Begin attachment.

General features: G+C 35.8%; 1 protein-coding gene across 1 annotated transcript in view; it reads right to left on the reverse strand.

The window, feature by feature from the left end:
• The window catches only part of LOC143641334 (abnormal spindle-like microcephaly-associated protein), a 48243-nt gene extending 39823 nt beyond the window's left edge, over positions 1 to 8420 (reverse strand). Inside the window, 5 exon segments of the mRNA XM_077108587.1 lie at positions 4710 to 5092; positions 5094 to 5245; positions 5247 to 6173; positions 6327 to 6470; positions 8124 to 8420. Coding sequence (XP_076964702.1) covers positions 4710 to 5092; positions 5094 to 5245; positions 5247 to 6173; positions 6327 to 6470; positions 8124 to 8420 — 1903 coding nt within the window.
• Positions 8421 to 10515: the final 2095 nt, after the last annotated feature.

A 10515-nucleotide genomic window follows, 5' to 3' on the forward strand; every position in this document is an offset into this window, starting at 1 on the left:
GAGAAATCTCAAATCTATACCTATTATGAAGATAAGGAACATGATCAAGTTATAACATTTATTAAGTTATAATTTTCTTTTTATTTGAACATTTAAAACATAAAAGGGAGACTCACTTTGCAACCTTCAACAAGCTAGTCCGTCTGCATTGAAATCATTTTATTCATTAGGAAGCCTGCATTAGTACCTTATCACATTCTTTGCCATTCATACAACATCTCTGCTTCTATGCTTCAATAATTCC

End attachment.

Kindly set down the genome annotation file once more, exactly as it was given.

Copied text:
General features: G+C 35.8%; 1 protein-coding gene across 1 annotated transcript in view; it reads right to left on the reverse strand.

The window, feature by feature from the left end:
• The window catches only part of LOC143641334 (abnormal spindle-like microcephaly-associated protein), a 48243-nt gene extending 39823 nt beyond the window's left edge, over positions 1 to 8420 (reverse strand). Inside the window, 5 exon segments of the mRNA XM_077108587.1 lie at positions 4710 to 5092; positions 5094 to 5245; positions 5247 to 6173; positions 6327 to 6470; positions 8124 to 8420. Coding sequence (XP_076964702.1) covers positions 4710 to 5092; positions 5094 to 5245; positions 5247 to 6173; positions 6327 to 6470; positions 8124 to 8420 — 1903 coding nt within the window.
• Positions 8421 to 10515: the final 2095 nt, after the last annotated feature.

A 10515-nucleotide genomic window follows, 5' to 3' on the forward strand; every position in this document is an offset into this window, starting at 1 on the left:
GAGAAATCTCAAATCTATACCTATTATGAAGATAAGGAACATGATCAAGTTATAACATTTATTAAGTTATAATTTTCTTTTTATTTGAACATTTAAAACATAAAAGGGAGACTCACTTTGCAACCTTCAACAAGCTAGTCCGTCTGCATTGAAATCATTTTATTCATTAGGAAGCCTGCATTAGTACCTTATCACATTCTTTGCCATTCATACAACATCTCTGCTTCTATGCTTCAATAATTCC